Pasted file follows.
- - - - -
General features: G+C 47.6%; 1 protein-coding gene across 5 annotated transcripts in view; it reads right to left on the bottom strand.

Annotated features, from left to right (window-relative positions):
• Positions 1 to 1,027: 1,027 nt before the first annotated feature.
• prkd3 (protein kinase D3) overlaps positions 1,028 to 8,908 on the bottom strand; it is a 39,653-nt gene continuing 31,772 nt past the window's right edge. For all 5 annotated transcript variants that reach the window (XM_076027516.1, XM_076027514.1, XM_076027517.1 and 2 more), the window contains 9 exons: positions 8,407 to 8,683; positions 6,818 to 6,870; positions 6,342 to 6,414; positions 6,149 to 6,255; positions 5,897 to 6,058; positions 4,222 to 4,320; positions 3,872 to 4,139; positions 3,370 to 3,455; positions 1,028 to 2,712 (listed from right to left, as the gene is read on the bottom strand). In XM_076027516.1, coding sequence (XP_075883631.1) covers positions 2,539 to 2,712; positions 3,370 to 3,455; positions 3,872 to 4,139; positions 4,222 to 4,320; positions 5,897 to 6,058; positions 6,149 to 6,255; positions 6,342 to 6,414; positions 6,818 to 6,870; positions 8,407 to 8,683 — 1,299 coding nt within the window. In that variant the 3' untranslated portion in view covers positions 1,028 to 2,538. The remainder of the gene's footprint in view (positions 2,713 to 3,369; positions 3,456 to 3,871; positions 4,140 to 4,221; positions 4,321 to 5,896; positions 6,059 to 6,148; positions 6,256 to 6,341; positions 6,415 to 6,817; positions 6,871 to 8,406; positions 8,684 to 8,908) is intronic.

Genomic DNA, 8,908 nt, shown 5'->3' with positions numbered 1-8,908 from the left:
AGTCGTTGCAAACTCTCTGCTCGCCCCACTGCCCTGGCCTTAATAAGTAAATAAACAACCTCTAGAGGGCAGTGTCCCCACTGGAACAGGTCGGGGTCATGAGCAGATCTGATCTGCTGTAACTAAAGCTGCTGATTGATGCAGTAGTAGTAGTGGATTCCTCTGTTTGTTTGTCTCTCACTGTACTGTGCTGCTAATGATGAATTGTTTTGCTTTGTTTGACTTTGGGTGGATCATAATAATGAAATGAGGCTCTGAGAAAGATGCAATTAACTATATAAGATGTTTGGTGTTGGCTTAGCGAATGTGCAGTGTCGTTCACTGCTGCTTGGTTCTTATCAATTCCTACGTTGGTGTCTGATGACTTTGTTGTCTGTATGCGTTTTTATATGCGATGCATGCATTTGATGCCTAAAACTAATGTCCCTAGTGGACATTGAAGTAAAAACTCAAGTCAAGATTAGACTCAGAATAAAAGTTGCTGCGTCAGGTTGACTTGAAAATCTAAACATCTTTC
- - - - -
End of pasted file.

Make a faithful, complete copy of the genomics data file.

General features: G+C 47.6%; 1 protein-coding gene across 5 annotated transcripts in view; it reads right to left on the bottom strand.

Annotated features, from left to right (window-relative positions):
• Positions 1 to 1,027: 1,027 nt before the first annotated feature.
• prkd3 (protein kinase D3) overlaps positions 1,028 to 8,908 on the bottom strand; it is a 39,653-nt gene continuing 31,772 nt past the window's right edge. For all 5 annotated transcript variants that reach the window (XM_076027516.1, XM_076027514.1, XM_076027517.1 and 2 more), the window contains 9 exons: positions 8,407 to 8,683; positions 6,818 to 6,870; positions 6,342 to 6,414; positions 6,149 to 6,255; positions 5,897 to 6,058; positions 4,222 to 4,320; positions 3,872 to 4,139; positions 3,370 to 3,455; positions 1,028 to 2,712 (listed from right to left, as the gene is read on the bottom strand). In XM_076027516.1, coding sequence (XP_075883631.1) covers positions 2,539 to 2,712; positions 3,370 to 3,455; positions 3,872 to 4,139; positions 4,222 to 4,320; positions 5,897 to 6,058; positions 6,149 to 6,255; positions 6,342 to 6,414; positions 6,818 to 6,870; positions 8,407 to 8,683 — 1,299 coding nt within the window. In that variant the 3' untranslated portion in view covers positions 1,028 to 2,538. The remainder of the gene's footprint in view (positions 2,713 to 3,369; positions 3,456 to 3,871; positions 4,140 to 4,221; positions 4,321 to 5,896; positions 6,059 to 6,148; positions 6,256 to 6,341; positions 6,415 to 6,817; positions 6,871 to 8,406; positions 8,684 to 8,908) is intronic.

Genomic DNA, 8,908 nt, shown 5'->3' with positions numbered 1-8,908 from the left:
AGTCGTTGCAAACTCTCTGCTCGCCCCACTGCCCTGGCCTTAATAAGTAAATAAACAACCTCTAGAGGGCAGTGTCCCCACTGGAACAGGTCGGGGTCATGAGCAGATCTGATCTGCTGTAACTAAAGCTGCTGATTGATGCAGTAGTAGTAGTGGATTCCTCTGTTTGTTTGTCTCTCACTGTACTGTGCTGCTAATGATGAATTGTTTTGCTTTGTTTGACTTTGGGTGGATCATAATAATGAAATGAGGCTCTGAGAAAGATGCAATTAACTATATAAGATGTTTGGTGTTGGCTTAGCGAATGTGCAGTGTCGTTCACTGCTGCTTGGTTCTTATCAATTCCTACGTTGGTGTCTGATGACTTTGTTGTCTGTATGCGTTTTTATATGCGATGCATGCATTTGATGCCTAAAACTAATGTCCCTAGTGGACATTGAAGTAAAAACTCAAGTCAAGATTAGACTCAGAATAAAAGTTGCTGCGTCAGGTTGACTTGAAAATCTAAACATCTTTC